For the wages of sin is death, but the gift of God is eternal life in Christ Jesus our Lord.

Romans 6:23

If you would like to know more, I encourage you to read our May 5th blogpost: How does one become a Christian?

Image by Gerd Altmann from Pixabay

Why did God allow Adam and Eve to sin? Why is death the result of sin?

Why did God allow Adam and Eve to sin? Why is death the result of sin?

After hearing the story of creation and the Garden of Eden, youngsters at Vacation Bible School posed numerous questions including these two. Let’s start with the second. Sin is everything that is in opposition to God.

God, creator of the universe is the embodiment of love, justice and all that is good. Therefore, that which is unlovely, unjust and bad, qualifies as sin. But sin is more than that. Whenever we choose to put anything—job, possessions, family, wealth, career, personal aggrandizement, etc.—ahead of God, we are turning our back on God and therefore are sinning. God has proclaimed that this sinning separates us from God.

For the wages of sin is death, but the gift of God is eternal life in Christ Jesus our Lord.

Romans 6:23

When we lose our ability to hear God and to know how to behave according to his standards, we experience a form of spiritual death. This separation from God carries over into the afterlife where that death is forever, and heartache, torment and pain becomes an eternal punishment.

Why, then, did God allow Adam and Eve to sin? This answer is simple. God loved Adam and Eve just as much as he loves each of us. He loved us so much that he says that he made men and women in his image. (Genesis 2:1-25) He gave humans the capacity to think rationally, to communicate with one another and with God, and to love.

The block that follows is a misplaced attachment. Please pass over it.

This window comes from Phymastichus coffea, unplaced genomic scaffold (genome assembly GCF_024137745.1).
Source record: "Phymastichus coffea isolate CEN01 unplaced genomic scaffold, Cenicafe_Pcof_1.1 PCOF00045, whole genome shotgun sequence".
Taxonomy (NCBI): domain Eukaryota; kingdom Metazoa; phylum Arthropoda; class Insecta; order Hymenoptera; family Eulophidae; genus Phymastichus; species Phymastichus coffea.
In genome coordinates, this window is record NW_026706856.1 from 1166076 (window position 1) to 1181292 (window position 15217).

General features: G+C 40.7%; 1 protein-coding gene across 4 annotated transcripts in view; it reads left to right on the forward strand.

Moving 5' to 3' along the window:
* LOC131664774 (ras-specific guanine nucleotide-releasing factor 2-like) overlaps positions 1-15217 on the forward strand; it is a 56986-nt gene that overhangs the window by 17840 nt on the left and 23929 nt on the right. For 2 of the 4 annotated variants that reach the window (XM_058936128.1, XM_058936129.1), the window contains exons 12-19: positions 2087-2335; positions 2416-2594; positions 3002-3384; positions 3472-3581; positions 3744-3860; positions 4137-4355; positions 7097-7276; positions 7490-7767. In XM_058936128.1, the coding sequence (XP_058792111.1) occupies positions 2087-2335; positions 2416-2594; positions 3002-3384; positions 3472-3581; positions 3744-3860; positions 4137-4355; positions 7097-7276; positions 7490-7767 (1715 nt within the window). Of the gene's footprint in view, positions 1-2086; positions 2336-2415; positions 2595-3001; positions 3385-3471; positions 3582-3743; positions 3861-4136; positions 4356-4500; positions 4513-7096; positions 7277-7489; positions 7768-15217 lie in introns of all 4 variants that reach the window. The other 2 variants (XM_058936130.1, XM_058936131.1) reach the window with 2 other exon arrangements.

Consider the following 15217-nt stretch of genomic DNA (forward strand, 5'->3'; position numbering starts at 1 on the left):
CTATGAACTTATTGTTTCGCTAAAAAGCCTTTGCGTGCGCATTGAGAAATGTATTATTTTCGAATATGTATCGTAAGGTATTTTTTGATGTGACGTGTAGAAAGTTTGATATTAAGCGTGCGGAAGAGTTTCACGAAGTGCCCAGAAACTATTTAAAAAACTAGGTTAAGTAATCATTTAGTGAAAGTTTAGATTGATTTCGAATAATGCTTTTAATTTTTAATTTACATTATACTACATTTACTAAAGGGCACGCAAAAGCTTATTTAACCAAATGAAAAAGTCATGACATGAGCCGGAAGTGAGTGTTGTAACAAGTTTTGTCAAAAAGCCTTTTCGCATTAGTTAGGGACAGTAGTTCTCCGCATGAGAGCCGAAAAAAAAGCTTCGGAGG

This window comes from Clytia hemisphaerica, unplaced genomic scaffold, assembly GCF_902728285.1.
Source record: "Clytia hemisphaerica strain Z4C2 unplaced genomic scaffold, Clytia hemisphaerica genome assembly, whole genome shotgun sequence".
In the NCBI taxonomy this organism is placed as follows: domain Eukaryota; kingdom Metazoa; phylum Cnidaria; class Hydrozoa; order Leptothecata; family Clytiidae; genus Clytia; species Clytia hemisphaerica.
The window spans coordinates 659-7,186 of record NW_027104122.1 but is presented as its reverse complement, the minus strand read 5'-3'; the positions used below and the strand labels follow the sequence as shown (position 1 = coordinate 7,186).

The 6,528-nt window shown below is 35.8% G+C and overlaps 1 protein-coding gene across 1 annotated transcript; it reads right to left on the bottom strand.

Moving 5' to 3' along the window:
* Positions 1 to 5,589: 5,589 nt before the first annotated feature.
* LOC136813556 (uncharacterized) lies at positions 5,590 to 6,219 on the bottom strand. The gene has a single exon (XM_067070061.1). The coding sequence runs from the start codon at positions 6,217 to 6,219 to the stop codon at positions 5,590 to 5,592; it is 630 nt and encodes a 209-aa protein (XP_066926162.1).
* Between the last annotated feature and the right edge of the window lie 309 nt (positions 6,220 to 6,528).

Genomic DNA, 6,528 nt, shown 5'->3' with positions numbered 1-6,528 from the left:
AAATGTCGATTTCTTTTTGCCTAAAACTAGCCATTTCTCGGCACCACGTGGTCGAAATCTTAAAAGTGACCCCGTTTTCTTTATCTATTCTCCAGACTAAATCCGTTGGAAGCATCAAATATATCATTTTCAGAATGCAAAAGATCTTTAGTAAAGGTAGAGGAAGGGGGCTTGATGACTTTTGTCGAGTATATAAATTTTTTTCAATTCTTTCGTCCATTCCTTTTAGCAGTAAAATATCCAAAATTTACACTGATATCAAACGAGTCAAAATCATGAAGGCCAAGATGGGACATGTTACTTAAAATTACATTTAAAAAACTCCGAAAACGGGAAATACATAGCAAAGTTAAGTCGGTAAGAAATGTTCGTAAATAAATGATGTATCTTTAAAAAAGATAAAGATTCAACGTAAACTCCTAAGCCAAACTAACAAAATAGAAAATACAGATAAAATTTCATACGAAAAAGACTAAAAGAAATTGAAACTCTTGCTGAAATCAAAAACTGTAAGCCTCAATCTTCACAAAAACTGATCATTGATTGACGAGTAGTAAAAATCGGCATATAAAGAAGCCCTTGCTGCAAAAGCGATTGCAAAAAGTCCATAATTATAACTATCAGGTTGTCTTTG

Everyone who has loved or been loved understands that love is a choice. God didn’t force man to love him, he offered him a choice. He created a paradise devoid of sin where Adam and Eve enjoyed perfect fellowship with God. They loved him because God love them so much that he provided for all of their needs. Unfortunately, the risk God took in giving humans free will (to love him or not) was that they might choose to reject his guidance as they did when tempted in the garden.

Listening to Satan and choosing to eat of the fruit of the forbidden tree was the first act of sin and resulted in death coming to the first man. (Genesis 3:1-24) Spiritual death came first as man was separated from God and driven out of the garden. Physical death followed for Adam and Eve and everyone thereafter.

However, God didn’t give up on man. His love never stopped. In fact, he loved humans so much that he provided a way to restore fellowship with them. The death that came because sin had to be reconciled. Therefore, God performed an ultimate act of love. He sent his own son, Jesus, to take the punishment for the sins of you and me and everyone who has ever lived and everyone who is yet to be born. All he asks is that each of us who want to have a forever relationship with God, acknowledge that we are sinners in need of redemption and accept the gift of life he has to offer. To learn more about how to obtain this gift of live and turn your back on sin, we encourage you to  read our May 5th blogpost: How does one become a Christian?

Image by Larisa Koshkina from Pixabay
Who was Satan and how did he get into the Garden of Eden?

Who was Satan and how did he get into the Garden of Eden?

At Vacation Bible School a youngster asked: Who was Satan? Another asked: How did he get into the Garden of Eden. The teacher who passed these questions along to us said that these triggered a floodgate of follow-up questions like: Why did Satan get kicked out of heaven? and Why did he look like a snake?